Similarly a recent conference inIstanbulbrought together senior Afghan clerics and the world’s leading Islamic theologians to discuss suicide bombings, the targeting of civilians and the destruction of historical artefacts by Wahhabi militants. A detailed and strongly worded resolution reaffirmed Islam’s compatibility with universal human norms and called on religious institutions inAfghanistan,Pakistanand neighbouring countries to end all violence, including domestic violence. The document will be circulated to more than 160,000 mosques inAfghanistan. Hopefully some good will come out of it.

However, while some moderate Muslims, at least in a few countries, are speaking out against the growing Wahhabi-Salafi threat to world peace, unfortunately, they are not speaking in one voice. Some think that talking about Wahhabi extremism merely encourages sectarianism among Muslims. The anti-terrorism demonstrations organised by Indian Sufi Sheikhs and Ulema, for instance, was almost completely boycotted byIndia’s Muslim Press and then the organisers were criticised heavily for playing ‘divisive politics’.

‘Let us not encourage divisive sectarianism by indulging in it ourselves,’ said some moderate Muslim intellectuals, unmindful of the dangers of growing radicalisation of the larger Muslim community inIndia. What they do not seem to understand is that it is actually Salafi-Wahhabi extremists who are playing divisive politics, seeking to impose their version of Islam on Muslims worldwide. The Islamic sectarian ideology is promoted by massive infusion of petrodollars. It is seeking to colonise non-Arab Muslim minds, promoting medieval Arab desert customs as an inalienable part of Islam. This is not acceptable to many. The South Asian Muslims, for instance, are inheritors of thousands of years-old civilisations. These non-Arab peoples have their own customs and culture. They merely accepted the religion of Islam, which does not and should not include the desert Bedouin culture of seventh centuryArabiawith its wars and raids on rival tribes and clans and vicious vendettas.

Some other Muslim intellectuals have characterised the large number of anti-terrorism public meetings and rallies in Muslim countries, particularly India, as the community’s ijtemaii zillat (collective insult), as did Professor Akhtarul Wasey, head of the Department of Islamic Studies inDelhi’sJamiaMilliaIslamiaUniversity.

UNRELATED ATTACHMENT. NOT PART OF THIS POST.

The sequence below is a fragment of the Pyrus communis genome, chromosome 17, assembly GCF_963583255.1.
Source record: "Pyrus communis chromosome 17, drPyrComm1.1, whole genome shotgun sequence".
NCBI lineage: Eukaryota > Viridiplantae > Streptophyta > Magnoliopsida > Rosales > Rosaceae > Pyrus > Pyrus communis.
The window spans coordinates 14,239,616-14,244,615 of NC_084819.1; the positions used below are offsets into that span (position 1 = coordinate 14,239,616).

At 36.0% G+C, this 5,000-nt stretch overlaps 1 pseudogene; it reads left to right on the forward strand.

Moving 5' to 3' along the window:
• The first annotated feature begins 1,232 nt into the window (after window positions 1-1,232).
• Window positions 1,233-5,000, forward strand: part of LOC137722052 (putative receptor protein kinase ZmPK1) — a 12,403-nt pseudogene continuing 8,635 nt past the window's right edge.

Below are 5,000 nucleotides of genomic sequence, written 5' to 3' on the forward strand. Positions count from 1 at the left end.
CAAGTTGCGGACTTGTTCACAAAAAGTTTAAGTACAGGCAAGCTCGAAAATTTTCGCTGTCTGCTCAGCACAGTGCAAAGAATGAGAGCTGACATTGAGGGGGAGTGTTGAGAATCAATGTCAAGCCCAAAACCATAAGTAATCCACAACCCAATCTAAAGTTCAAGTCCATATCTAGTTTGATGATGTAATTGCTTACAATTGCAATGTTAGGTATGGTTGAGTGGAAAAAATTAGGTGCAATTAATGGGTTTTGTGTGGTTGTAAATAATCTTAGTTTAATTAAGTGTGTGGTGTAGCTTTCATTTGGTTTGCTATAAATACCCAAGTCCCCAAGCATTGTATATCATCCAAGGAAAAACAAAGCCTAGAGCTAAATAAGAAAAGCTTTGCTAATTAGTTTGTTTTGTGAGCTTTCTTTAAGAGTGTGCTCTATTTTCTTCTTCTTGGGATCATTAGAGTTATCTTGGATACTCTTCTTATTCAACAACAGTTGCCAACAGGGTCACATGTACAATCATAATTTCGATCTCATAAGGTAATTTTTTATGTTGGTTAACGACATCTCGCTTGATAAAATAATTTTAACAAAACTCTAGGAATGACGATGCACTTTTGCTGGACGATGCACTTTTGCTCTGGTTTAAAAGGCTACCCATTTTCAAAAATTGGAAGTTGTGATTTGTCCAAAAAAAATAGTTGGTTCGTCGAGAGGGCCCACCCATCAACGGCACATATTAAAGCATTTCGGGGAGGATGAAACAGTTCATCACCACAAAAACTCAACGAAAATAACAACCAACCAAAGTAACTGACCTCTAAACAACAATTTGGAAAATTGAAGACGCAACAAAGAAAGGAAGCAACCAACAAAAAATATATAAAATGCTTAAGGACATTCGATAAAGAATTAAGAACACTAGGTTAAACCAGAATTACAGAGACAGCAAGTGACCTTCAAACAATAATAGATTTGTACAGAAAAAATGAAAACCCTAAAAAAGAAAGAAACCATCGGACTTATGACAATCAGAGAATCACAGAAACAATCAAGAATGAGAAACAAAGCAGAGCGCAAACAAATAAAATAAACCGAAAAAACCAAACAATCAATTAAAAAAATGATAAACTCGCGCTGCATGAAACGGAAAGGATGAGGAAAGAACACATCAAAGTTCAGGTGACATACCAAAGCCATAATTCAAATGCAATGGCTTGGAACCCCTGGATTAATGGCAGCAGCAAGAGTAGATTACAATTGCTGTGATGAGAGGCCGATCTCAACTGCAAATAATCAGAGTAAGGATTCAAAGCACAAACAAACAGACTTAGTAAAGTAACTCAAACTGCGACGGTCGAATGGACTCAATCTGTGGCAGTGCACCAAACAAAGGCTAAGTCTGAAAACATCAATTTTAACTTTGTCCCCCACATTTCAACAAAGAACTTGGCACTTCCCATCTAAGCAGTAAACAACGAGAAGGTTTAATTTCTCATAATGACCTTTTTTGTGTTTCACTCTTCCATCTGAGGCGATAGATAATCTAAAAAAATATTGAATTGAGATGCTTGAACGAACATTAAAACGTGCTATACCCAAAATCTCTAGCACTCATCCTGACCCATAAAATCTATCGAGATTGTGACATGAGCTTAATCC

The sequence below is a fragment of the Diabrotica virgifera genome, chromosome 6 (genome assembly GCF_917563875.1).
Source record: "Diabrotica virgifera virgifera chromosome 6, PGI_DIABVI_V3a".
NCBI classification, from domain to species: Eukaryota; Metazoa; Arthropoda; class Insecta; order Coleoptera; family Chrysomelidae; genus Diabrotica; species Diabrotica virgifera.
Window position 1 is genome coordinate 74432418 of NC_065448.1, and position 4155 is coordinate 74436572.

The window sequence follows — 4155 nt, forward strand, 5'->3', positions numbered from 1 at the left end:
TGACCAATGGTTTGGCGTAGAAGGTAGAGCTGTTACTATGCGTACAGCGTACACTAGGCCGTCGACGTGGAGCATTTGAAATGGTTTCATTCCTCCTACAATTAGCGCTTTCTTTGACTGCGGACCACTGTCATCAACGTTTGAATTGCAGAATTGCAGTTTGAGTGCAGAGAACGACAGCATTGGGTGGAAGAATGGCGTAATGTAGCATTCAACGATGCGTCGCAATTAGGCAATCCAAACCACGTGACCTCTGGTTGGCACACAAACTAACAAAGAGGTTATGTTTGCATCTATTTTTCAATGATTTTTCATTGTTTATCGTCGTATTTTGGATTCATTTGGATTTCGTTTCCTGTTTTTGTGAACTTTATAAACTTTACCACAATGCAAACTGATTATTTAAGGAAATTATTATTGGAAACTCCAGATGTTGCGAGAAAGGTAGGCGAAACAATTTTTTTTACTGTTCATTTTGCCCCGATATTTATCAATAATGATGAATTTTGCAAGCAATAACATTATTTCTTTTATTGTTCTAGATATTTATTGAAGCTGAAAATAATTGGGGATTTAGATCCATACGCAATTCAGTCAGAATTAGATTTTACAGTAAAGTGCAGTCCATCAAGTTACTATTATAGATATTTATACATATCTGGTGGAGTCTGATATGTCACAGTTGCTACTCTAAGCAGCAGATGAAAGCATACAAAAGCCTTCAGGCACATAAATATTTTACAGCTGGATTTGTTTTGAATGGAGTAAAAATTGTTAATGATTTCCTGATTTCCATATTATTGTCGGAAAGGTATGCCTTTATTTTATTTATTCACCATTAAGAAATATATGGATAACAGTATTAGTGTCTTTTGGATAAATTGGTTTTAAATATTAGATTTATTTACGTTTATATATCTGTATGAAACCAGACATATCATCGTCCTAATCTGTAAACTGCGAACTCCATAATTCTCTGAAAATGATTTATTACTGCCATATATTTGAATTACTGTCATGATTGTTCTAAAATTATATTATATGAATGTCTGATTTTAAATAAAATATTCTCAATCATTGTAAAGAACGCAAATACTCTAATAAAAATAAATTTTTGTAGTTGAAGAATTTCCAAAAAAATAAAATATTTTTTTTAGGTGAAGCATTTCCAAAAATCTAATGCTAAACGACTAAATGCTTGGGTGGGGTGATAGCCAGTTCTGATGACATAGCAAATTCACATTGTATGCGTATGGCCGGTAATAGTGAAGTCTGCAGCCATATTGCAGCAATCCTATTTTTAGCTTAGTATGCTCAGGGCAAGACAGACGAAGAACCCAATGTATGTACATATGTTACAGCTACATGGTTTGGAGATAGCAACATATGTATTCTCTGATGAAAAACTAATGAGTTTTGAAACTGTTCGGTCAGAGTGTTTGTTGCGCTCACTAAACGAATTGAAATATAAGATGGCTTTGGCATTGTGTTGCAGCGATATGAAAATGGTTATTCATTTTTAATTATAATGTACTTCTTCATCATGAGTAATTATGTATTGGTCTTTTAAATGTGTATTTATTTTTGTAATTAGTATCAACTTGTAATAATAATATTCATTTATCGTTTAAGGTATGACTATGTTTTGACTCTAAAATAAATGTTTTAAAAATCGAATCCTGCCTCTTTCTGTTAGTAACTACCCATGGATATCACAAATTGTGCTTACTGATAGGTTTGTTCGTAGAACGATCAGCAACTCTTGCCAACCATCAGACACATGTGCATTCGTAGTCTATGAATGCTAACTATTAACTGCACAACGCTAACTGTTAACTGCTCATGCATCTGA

‘Too many conferences and rallies against terrorism will make Muslims feel guilty,’ he told The Times of India recently. Apparently Muslim intellectuals like him do not feel the community or religion is insulted by almost daily killings of sectarian and religious minorities, forcible conversions, war on education, oppression of women and other serious violations of human rights, all in the name of Islam, perpetrated by Muslims who have been brainwashed into believing that destroying places of worship and killing other Muslims gives them the status of martyrs, deserving a place of honour in Heaven.

Mr President, I would have thought that we Muslims would hang our collective heads in shame when so-called Islamist terrorist incidents take place rather than when Muslims speak out against terrorism. The moment of ijtemaii zillat (collective humiliation) for the Muslim community comes when Muslim minorities are killed for simply practising their understanding of Islam, when shrines of Sufi saints who spent a lifetime spreading Islam’s message of love and peace are bombed, when girls’ schools are destroyed, when girl children are attacked for wanting to pursue education, when Hindu girls are abducted and later forcibly converted to Islam and raped by so-called puritan Muslims. But apparently some Muslim intellectuals do not agree and would rather silence whatever meagre voices are being raised against terrorism in the name of Islam.